Hit with Maria? A perk of the job for China’s leaders
As mayor of Beijing for most of the period running up to the 2008 Olympics and now Vice Premier of China with responsibility for financial and economic affairs, Wang Qishan has been a very busy man over the last few years.
He has, however, made time to indulge his passion for tennis and been highly influential in the growth of the China Open tournament, now one of the top events in women’s tennis with ambitions of becoming an Asian major.
Wang also likes to take to the court, and who can blame him when he is offered the chance to trade forehands with some of the best women in the professional game?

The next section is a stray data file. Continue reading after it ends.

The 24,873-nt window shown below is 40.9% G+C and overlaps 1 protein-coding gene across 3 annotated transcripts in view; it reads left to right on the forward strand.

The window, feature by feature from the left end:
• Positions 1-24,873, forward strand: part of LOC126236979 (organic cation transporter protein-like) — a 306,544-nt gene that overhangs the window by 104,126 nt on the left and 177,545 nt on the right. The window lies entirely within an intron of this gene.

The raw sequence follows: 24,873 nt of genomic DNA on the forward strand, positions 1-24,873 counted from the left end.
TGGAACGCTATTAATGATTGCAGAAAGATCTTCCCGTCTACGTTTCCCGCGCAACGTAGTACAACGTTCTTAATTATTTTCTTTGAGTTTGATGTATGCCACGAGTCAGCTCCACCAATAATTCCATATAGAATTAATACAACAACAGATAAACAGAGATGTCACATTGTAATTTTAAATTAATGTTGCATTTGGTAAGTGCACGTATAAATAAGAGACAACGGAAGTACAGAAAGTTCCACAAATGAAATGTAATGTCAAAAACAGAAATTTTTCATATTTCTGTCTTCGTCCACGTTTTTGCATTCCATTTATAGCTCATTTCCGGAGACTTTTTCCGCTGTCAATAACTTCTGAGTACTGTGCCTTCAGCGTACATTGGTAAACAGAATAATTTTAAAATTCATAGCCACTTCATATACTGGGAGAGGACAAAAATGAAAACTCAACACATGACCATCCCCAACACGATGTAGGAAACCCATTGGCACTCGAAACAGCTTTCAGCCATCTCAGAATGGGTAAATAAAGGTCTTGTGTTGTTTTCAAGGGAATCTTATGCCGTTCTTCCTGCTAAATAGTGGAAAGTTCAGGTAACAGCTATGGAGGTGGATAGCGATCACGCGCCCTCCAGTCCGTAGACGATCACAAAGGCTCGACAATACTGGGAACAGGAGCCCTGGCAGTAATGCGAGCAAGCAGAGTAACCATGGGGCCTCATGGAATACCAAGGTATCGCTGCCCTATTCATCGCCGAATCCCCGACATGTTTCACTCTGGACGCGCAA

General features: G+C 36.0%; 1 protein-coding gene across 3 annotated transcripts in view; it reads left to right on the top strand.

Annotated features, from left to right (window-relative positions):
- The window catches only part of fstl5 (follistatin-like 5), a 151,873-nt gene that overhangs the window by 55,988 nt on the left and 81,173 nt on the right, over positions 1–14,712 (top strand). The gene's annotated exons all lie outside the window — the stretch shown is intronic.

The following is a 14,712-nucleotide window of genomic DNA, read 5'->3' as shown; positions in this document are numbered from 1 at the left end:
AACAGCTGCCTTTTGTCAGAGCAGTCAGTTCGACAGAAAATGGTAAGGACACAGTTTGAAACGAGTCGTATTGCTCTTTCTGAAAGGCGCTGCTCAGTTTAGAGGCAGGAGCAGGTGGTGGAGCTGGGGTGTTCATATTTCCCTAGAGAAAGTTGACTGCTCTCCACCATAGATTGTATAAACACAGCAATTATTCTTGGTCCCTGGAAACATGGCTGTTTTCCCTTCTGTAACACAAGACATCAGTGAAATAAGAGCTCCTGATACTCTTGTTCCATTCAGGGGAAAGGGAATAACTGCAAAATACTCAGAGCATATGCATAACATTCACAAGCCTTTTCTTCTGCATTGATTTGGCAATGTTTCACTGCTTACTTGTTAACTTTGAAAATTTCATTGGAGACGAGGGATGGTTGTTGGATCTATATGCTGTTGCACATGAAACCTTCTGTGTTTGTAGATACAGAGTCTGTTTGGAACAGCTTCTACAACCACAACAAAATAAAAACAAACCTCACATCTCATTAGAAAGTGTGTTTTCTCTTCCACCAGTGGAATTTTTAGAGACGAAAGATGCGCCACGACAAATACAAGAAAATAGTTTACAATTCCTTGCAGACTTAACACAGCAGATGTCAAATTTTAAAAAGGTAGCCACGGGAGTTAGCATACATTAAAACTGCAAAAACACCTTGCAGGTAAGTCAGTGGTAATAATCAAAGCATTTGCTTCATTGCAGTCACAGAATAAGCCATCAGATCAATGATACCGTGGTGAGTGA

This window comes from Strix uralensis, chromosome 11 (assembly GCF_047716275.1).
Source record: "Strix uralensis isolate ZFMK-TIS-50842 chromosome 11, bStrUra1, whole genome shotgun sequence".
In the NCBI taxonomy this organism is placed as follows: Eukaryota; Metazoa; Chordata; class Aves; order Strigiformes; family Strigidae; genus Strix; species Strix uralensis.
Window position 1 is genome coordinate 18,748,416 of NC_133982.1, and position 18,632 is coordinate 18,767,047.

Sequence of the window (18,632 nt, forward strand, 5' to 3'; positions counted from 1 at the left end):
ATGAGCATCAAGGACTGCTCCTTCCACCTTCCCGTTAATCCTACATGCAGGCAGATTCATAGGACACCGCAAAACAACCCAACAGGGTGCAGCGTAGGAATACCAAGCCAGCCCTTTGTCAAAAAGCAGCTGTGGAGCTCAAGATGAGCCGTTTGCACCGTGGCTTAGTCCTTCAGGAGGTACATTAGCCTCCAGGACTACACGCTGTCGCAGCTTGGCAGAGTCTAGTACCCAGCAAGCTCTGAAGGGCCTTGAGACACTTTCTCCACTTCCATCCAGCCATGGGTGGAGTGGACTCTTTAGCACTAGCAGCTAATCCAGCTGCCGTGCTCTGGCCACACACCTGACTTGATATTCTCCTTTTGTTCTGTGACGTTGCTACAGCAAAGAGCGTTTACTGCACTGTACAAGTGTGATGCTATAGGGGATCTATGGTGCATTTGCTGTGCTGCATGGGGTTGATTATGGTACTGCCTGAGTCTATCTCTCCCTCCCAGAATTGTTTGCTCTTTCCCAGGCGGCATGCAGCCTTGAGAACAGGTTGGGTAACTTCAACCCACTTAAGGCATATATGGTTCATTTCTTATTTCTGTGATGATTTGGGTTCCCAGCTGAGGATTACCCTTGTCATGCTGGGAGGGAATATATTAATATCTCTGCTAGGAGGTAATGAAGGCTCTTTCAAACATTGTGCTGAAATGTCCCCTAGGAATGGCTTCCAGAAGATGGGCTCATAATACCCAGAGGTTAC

“I know for a fact he’s played many of our (women) players behind closed doors, as have many members of the standing committee,” Beijing-based WTA President David Shoemaker revealed during an interview with Reuters this week.
“It’s often been boasted that that’s one of the rare opportunities outside of one of the standing committee meetings, where you get three or four of the members together.
“But when you get Maria Sharapova, Elena Dementieva and Serena Williams eager to have a hit with you, it can mobilise forces pretty quickly.”
Even as Vice Premier, Wang is not senior enough to take a place in the nine-strong Politburo Standing Committee, the highest decision-making body in China.